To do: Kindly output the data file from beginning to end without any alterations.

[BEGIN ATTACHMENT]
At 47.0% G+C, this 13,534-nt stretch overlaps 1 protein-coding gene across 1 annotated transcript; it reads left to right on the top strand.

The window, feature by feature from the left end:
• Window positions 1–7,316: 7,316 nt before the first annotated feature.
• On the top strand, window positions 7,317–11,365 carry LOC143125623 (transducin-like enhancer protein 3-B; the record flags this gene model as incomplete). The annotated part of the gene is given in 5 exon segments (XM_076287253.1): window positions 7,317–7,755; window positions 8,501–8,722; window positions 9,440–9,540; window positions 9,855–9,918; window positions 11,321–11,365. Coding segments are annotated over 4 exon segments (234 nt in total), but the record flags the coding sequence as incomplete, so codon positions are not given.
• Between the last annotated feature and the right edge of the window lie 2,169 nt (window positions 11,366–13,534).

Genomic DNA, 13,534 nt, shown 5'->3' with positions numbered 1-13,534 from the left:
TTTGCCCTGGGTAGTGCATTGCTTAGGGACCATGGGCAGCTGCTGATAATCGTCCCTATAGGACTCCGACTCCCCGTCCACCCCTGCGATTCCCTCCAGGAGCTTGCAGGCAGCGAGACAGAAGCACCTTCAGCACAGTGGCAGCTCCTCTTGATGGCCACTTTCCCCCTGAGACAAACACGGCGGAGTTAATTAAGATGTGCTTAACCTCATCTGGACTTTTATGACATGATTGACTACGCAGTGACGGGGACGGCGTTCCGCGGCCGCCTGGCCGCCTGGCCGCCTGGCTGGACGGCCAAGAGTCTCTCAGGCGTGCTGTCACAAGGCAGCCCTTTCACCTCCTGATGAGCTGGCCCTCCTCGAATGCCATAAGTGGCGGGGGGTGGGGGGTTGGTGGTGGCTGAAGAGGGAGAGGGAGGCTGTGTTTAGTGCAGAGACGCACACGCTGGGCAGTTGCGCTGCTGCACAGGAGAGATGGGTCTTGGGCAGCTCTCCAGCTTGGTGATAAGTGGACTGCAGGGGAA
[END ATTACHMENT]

At 47.0% G+C, this 13,534-nt stretch overlaps 1 protein-coding gene across 1 annotated transcript; it reads left to right on the top strand.

The window, feature by feature from the left end:
• Window positions 1–7,316: 7,316 nt before the first annotated feature.
• On the top strand, window positions 7,317–11,365 carry LOC143125623 (transducin-like enhancer protein 3-B; the record flags this gene model as incomplete). The annotated part of the gene is given in 5 exon segments (XM_076287253.1): window positions 7,317–7,755; window positions 8,501–8,722; window positions 9,440–9,540; window positions 9,855–9,918; window positions 11,321–11,365. Coding segments are annotated over 4 exon segments (234 nt in total), but the record flags the coding sequence as incomplete, so codon positions are not given.
• Between the last annotated feature and the right edge of the window lie 2,169 nt (window positions 11,366–13,534).

Genomic DNA, 13,534 nt, shown 5'->3' with positions numbered 1-13,534 from the left:
TTTGCCCTGGGTAGTGCATTGCTTAGGGACCATGGGCAGCTGCTGATAATCGTCCCTATAGGACTCCGACTCCCCGTCCACCCCTGCGATTCCCTCCAGGAGCTTGCAGGCAGCGAGACAGAAGCACCTTCAGCACAGTGGCAGCTCCTCTTGATGGCCACTTTCCCCCTGAGACAAACACGGCGGAGTTAATTAAGATGTGCTTAACCTCATCTGGACTTTTATGACATGATTGACTACGCAGTGACGGGGACGGCGTTCCGCGGCCGCCTGGCCGCCTGGCCGCCTGGCTGGACGGCCAAGAGTCTCTCAGGCGTGCTGTCACAAGGCAGCCCTTTCACCTCCTGATGAGCTGGCCCTCCTCGAATGCCATAAGTGGCGGGGGGTGGGGGGTTGGTGGTGGCTGAAGAGGGAGAGGGAGGCTGTGTTTAGTGCAGAGACGCACACGCTGGGCAGTTGCGCTGCTGCACAGGAGAGATGGGTCTTGGGCAGCTCTCCAGCTTGGTGATAAGTGGACTGCAGGGGAA